Lateral ventricle

Last revised by Assoc Prof Craig Hacking on 27 Dec 2021

The lateral ventricles are paired CSF-filled spaces in the cerebrum and part of the ventricular system of the brain. They are larger than the third or fourth ventricles but can be asymmetrical. Each has five divisions, including three horns that project into the lobe after which they are named:

  • anterior/frontal horn
  • inferior/temporal horn
  • body
  • trigone/atrium
  • posterior/occipital horn
    • bilaterally well developed in only 12% of subjects 3
    • may be absent, poorly developed, asymmetrical

CSF is produced in the choroid plexus located along the lateral walls of the lateral ventricles related to the choroid fissure and exits along the interventricular foramen (of Monro) into the third ventricle. The central part of the lateral ventricle is called the cella media. The posterior confluence of the occipital and temporal horns is called the trigone or atrium of the ventricles.

The volume of the lateral ventricles is known to increase with age due to cerebral involution. They may also be enlarged in a number of neurological conditions (e.g. schizophrenia and bipolar disorder) or pathologically enlarged as part of hydrocephalus. ​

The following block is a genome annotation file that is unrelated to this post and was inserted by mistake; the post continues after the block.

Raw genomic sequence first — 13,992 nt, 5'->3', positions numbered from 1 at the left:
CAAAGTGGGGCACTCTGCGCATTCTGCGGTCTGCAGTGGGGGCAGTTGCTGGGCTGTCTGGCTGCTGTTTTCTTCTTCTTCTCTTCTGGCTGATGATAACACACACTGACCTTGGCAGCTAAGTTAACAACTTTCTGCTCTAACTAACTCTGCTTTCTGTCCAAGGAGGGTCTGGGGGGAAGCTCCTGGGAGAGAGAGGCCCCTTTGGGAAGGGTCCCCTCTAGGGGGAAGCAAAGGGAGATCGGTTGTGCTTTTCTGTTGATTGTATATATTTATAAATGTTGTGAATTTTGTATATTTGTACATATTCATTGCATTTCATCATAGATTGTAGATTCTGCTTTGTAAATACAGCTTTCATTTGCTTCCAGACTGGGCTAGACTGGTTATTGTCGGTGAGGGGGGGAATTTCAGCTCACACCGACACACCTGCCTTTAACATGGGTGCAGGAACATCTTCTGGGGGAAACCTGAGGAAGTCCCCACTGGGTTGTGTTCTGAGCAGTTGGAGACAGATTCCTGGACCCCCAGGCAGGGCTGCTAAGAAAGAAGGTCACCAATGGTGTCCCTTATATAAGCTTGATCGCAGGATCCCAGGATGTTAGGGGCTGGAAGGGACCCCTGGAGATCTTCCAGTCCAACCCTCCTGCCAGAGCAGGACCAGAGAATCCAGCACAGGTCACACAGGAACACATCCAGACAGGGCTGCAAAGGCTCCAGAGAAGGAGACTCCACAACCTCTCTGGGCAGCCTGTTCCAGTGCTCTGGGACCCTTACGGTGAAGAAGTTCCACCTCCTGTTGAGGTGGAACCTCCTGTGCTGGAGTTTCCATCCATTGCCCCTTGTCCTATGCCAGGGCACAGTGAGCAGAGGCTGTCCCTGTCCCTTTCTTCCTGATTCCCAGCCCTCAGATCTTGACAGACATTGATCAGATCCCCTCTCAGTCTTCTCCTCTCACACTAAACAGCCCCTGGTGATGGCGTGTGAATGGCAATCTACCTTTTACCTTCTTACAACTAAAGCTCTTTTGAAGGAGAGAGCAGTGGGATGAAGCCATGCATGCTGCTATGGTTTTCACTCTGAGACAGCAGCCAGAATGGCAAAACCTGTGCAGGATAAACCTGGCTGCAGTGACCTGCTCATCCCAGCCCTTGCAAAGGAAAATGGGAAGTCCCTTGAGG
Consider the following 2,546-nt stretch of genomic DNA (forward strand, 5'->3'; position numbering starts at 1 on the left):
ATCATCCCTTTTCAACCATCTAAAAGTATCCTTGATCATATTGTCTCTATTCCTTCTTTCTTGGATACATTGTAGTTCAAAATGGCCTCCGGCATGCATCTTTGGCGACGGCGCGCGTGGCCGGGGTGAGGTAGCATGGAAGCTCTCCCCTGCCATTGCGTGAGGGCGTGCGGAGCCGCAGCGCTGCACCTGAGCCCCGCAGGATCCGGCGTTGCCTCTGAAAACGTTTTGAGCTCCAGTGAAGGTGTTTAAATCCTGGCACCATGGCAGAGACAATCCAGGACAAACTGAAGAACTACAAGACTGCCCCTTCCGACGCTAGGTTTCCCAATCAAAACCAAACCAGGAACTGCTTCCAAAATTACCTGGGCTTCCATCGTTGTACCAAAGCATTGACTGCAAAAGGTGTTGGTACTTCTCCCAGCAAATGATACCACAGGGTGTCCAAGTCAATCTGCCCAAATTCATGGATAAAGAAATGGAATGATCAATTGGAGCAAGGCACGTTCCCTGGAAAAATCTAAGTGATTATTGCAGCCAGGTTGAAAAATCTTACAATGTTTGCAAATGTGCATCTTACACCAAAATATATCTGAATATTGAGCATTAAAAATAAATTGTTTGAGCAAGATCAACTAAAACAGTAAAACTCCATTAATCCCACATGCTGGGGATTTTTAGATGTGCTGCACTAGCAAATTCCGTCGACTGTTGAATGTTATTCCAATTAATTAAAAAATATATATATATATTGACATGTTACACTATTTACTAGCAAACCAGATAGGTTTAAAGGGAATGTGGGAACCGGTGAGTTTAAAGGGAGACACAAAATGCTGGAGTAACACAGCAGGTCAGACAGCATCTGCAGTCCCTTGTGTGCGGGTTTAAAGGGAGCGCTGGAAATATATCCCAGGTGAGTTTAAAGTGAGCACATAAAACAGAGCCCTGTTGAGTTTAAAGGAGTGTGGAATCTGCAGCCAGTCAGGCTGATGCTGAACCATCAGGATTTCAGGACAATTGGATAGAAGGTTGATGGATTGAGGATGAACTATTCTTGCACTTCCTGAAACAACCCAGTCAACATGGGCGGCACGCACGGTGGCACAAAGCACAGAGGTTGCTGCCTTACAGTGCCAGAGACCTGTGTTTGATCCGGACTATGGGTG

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Cases and figures

  • Figure 1: human brain - lateral view
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  • Figure 2: Gray's illustration
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  • Figure 3
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  • Figure 4: lateral ventricles (Gray's illustration)
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  • Figure 5a: internal features of the lateral ventricles (Gray's illustrations)
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  • Figure 5b: internal features of the lateral ventricles (Gray's illustrations)
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  • Figure 5c: internal features of the lateral ventricles (Gray's illustrations)
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  • Figure 5d: internal features of the lateral ventricles (Gray's illustrations)
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